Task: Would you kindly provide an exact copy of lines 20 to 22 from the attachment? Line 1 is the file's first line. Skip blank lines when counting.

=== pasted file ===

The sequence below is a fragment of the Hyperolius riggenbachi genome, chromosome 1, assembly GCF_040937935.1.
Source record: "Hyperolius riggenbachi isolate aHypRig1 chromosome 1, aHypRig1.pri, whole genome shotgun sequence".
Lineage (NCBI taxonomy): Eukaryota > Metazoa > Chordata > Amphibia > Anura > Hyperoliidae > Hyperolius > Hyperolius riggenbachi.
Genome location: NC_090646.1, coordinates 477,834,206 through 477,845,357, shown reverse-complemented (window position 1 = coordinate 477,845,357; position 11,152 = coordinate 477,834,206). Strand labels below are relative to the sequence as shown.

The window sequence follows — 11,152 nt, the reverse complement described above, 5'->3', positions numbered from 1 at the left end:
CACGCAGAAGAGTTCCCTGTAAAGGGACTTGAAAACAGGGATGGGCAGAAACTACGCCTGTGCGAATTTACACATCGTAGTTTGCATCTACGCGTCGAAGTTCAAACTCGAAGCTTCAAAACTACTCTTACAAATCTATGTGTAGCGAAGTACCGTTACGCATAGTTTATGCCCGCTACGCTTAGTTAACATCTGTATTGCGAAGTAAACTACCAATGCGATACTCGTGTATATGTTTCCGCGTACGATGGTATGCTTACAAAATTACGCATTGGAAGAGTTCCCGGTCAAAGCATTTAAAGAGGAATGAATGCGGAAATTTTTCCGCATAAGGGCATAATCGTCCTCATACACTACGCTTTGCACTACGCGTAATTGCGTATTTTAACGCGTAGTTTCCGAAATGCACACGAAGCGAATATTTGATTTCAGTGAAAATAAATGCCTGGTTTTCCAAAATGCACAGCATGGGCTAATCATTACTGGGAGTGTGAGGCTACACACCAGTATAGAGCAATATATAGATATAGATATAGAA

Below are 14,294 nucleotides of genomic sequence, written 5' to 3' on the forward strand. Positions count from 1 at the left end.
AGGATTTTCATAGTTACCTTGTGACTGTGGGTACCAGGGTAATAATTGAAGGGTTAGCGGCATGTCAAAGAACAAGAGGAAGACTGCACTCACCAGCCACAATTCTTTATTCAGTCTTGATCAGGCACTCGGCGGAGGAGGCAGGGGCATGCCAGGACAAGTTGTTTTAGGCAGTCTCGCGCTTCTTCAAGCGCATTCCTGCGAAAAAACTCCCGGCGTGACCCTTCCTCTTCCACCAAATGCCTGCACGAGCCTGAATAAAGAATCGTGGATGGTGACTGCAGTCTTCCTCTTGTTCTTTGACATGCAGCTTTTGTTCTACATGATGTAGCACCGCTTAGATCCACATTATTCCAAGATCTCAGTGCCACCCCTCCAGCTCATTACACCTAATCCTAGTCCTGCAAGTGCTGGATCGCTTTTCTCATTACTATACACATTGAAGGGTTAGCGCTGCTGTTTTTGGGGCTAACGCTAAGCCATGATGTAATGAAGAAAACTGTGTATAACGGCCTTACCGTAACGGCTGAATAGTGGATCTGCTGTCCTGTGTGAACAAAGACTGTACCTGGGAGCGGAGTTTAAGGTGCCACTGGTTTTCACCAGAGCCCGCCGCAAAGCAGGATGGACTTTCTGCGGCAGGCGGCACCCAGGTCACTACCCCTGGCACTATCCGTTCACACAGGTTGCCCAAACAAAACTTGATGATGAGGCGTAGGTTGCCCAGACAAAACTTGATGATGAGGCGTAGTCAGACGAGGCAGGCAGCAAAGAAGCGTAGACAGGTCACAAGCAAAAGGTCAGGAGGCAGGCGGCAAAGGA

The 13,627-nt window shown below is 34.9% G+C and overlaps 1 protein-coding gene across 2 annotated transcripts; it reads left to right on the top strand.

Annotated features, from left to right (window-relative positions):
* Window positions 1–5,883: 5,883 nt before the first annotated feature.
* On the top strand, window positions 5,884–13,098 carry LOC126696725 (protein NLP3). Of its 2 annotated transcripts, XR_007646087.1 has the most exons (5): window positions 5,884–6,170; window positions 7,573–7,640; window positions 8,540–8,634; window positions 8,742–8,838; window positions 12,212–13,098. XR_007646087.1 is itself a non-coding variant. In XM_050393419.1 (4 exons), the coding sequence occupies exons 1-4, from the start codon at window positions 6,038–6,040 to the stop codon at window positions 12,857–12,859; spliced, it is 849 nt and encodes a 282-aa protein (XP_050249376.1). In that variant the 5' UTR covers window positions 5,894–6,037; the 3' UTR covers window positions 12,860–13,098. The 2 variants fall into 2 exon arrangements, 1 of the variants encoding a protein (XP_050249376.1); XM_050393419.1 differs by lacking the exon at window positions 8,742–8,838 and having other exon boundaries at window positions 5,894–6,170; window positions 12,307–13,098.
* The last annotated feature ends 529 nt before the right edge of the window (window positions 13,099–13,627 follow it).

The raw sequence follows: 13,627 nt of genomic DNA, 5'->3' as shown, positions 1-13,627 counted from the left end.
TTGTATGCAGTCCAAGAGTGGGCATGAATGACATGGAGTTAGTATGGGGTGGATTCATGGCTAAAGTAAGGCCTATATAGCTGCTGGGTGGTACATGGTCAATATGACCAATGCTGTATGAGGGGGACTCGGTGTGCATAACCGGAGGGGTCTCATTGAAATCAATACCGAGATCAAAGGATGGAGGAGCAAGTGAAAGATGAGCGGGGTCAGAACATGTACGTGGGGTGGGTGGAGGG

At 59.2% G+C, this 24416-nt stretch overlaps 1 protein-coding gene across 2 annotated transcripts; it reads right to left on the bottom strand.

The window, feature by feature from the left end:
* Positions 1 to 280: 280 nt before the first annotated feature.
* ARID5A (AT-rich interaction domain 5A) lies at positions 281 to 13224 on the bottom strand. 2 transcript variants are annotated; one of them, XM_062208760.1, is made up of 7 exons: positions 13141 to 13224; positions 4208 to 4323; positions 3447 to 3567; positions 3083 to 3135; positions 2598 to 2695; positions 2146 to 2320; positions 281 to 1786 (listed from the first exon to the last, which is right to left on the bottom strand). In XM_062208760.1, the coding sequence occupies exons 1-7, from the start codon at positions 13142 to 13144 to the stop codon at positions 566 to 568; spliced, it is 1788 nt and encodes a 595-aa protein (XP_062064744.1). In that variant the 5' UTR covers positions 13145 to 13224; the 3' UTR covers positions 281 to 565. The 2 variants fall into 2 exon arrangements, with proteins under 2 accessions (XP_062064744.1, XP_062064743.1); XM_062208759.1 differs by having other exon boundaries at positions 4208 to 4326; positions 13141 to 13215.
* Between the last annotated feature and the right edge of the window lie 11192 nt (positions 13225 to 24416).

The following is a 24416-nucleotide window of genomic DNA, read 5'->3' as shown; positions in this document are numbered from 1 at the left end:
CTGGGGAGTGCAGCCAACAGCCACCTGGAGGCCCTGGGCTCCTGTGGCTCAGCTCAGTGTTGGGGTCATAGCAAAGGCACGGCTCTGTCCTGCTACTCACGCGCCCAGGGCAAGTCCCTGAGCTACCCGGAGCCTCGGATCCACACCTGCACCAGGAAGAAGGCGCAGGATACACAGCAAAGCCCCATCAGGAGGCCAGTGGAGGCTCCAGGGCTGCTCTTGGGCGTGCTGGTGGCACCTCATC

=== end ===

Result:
* Between the last annotated feature and the right edge of the window lie 11192 nt (positions 13225 to 24416).

The following is a 24416-nucleotide window of genomic DNA, read 5'->3' as shown; positions in this document are numbered from 1 at the left end:
CTGGGGAGTGCAGCCAACAGCCACCTGGAGGCCCTGGGCTCCTGTGGCTCAGCTCAGTGTTGGGGTCATAGCAAAGGCACGGCTCTGTCCTGCTACTCACGCGCCCAGGGCAAGTCCCTGAGCTACCCGGAGCCTCGGATCCACACCTGCACCAGGAAGAAGGCGCAGGATACACAGCAAAGCCCCATCAGGAGGCCAGTGGAGGCTCCAGGGCTGCTCTTGGGCGTGCTGGTGGCACCTCATC